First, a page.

Vale will test a 240-ton Cat 793 battery-electric haul truck at its operations in Minas Gerais, and put energy transfer solutions to a similar tests at Vale’s operations in Pará over the next two-three years. Caterpillar and Vale have also agreed to a joint study on the viability of a dual-fuel (ethanol/diesel) solution for existing ICE-powered assets.

Vale claims to be the world’s largest producer of iron ore and nickel, and says it’s committed to an investment of between $4 billion to $6 billion to meet its 2030 goal.

Cat 793 electric haul truck

During its debut in 2022, the Cat 793 haul truck was shown on a 4.3-mile test course at the company’s Tucson proving grounds. There, the 240-ton truck was able to achieve a top speed of over 37 mph (60 km/h) fully loaded. Further tests involved the loaded truck climbing a 10% grade for a full kilometer miles at 7.5 mph before unloading and turning around for the descent, using regenerative braking to put energy back into the battery on the way down.

Despite not giving out detailed specs, Caterpillar reps reported that the 793 still had enough charge in its batteries for to complete more testing cycles.

Electrek’s Take

Caterpillar-electric-mining-truck
Cat 793 EV at 2022 launch; via Caterpillar.

Electric equipment and mining to together like peanut butter and jelly. In confined spaces, the carbon emissions and ear-splitting noise of conventional mining equipment can create dangerous circumstances for miners and operators, and that can lead to injury or long-term disability that’s just going to exacerbate a mining operation’s ability to keep people working and minerals coming out of the ground.

By working with companies like Vale to prove that forward-looking electric equipment can do the job as well as well as (if not better than) their internal combustion counterparts, Caterpillar will go a long way towards converting the ICE faithful.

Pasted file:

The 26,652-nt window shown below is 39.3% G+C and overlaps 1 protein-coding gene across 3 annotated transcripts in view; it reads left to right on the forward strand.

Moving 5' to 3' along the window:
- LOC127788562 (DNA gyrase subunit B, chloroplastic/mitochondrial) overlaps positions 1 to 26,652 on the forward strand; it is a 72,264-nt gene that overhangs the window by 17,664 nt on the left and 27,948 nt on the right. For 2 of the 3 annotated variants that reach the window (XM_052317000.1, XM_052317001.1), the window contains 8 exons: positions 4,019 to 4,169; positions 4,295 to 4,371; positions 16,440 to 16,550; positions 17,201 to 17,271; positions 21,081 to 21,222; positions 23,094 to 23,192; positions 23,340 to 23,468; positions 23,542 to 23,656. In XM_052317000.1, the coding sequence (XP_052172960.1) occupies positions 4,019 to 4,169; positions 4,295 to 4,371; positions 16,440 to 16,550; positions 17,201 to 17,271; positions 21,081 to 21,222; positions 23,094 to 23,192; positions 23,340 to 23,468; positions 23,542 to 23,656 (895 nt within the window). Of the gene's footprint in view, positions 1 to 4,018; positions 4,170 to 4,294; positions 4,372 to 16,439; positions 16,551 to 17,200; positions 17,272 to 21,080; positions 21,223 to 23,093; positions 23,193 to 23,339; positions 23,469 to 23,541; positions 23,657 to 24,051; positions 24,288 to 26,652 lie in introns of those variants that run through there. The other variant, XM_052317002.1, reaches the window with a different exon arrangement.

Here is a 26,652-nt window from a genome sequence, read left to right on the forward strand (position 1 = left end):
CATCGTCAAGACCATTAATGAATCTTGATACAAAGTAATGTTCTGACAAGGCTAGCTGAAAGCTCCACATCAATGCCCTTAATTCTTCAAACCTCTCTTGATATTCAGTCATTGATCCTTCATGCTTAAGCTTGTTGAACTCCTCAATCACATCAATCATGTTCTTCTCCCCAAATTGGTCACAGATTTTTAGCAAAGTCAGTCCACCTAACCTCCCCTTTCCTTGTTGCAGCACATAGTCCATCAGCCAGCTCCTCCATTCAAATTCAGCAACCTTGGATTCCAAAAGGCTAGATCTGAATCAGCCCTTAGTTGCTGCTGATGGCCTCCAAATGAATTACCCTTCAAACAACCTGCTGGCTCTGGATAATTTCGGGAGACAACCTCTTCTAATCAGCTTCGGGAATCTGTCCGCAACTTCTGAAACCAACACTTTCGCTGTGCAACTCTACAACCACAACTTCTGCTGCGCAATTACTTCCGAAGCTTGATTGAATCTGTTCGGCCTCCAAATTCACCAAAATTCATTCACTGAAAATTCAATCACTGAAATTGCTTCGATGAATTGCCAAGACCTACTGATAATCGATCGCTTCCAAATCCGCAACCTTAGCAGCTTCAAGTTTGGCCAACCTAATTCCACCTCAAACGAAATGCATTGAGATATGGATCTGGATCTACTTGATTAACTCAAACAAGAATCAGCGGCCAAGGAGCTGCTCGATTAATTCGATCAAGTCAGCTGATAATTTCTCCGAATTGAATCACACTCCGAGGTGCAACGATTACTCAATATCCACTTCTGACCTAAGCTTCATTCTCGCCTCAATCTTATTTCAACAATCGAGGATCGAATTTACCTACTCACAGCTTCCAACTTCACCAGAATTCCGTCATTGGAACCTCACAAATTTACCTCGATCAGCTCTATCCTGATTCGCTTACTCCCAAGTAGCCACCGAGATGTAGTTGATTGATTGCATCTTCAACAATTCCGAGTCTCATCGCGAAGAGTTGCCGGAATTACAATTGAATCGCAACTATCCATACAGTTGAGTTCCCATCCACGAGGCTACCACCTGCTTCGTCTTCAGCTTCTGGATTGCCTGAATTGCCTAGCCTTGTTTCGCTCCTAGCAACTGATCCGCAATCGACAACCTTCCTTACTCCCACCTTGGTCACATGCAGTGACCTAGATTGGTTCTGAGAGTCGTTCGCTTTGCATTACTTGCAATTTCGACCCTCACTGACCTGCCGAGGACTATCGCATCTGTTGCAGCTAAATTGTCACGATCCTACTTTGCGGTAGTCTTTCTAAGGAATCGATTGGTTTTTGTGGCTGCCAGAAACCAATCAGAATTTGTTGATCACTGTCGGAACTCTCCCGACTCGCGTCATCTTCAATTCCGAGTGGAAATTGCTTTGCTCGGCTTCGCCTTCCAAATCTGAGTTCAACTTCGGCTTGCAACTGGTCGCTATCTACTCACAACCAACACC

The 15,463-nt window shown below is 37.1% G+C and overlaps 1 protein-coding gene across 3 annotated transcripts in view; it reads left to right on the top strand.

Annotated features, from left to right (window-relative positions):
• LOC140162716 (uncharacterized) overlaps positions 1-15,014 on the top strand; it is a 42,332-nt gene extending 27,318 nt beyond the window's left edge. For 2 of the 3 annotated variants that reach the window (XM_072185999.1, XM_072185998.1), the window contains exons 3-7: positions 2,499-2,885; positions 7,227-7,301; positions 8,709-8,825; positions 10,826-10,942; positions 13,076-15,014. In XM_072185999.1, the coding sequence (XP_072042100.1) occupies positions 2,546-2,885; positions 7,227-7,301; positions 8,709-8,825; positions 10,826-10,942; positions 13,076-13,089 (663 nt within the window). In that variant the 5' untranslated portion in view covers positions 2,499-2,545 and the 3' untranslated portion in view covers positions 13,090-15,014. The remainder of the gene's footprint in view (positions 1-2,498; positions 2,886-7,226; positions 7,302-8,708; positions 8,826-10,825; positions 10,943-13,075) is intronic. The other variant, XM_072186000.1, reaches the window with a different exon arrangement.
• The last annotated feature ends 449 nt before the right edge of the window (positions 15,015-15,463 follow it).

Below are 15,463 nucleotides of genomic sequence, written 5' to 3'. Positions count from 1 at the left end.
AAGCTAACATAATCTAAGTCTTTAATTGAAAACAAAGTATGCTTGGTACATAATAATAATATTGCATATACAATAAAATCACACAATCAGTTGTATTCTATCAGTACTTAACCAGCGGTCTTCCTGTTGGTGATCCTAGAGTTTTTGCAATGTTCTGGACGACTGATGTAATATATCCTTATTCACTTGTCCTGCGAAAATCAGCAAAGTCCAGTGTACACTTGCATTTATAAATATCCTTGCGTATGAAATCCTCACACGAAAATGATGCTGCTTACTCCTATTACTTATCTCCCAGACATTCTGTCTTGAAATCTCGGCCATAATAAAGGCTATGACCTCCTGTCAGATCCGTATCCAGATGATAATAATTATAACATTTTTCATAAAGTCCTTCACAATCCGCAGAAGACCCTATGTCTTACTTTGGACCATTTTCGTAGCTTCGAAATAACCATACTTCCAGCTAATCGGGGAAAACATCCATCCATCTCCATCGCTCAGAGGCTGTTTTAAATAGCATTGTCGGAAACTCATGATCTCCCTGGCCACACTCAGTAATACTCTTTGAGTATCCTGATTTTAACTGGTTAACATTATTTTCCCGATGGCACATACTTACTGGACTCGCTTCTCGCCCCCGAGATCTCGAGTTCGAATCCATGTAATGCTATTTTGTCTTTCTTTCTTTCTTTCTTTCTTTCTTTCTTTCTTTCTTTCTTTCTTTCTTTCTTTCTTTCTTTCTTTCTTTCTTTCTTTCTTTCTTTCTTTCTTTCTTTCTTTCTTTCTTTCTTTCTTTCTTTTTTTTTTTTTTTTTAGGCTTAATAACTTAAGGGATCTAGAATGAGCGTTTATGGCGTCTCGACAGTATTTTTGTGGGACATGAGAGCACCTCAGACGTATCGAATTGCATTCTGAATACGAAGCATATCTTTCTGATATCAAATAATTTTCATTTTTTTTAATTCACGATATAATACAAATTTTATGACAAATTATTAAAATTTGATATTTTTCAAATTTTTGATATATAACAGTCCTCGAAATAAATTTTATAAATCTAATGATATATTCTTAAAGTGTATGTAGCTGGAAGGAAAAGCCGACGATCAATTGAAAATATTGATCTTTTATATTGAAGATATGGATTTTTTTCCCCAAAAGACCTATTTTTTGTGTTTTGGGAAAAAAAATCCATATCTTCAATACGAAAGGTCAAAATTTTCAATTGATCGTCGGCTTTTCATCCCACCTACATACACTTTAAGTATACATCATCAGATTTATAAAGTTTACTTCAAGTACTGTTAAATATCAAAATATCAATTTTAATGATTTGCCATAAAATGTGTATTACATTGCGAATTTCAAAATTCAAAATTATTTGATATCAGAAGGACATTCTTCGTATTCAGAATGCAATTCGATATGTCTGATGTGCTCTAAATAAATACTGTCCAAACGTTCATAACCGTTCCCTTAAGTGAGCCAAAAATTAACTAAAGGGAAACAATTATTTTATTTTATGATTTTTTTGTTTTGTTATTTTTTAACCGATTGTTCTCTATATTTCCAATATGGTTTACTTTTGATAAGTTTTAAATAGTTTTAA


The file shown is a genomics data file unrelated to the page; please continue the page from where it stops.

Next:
SOURCES | IMAGES: Caterpillar, Construction Equipment, and E&MJ.

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Argonne Nat’l Lab is spending big bucks to study BIG hydrogen vehicles

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Argonne Nat'l Lab is spending big bucks to study BIG hydrogen vehicles

Argonne National Laboratory is building a new research and development facility to independently test large-scale hydrogen fuel cell systems for heavy-duty and off-road applications with funding from the US Department of Energy.

The US Department of Energy (DOE) is hoping Argonne Nat’l Lab’s extensive fuel cell research experience, which dates back to 1996, will give it unique insights as it evaluates new polymer electrolyte membrane (PEM) fuel cell systems ranging from 150 to 600 kilowatts for use in industrial vehicle and stationary power generation applications.

The new Argonne test facility will help prove (or, it should be said, disprove) the validity of hydrogen as a viable fuel for transportation applications including heavy trucks, railroad locomotives, marine vessels, and heavy machines used in the agriculture, construction, and mining industries.

“The facility will serve as a national resource for analysis and testing of heavy-duty fuel cell systems for developers, technology integrators and end-users in heavy-duty transportation applications including [OTR] trucks, railroad locomotives, marine vessels, aircraft and vehicles used in the agriculture, construction and mining industries,” explains Ted Krause, laboratory relationship manager for Argonne’s hydrogen and fuel cell programs. “The testing infrastructure will help advance fuel cell performance and pave the way toward integrating the technology into all of these transportation applications.”

The Hydrogen and Fuel Cell Technologies Office (HFTO) of DOE’s Office of Energy Efficiency and Renewable Energy is dedicating about $4 million to help build the new Argonne facility, which is set to come online next fall.

Electrek’s Take

Medium-sized Hydrogen FC excavator concept; via Komatsu.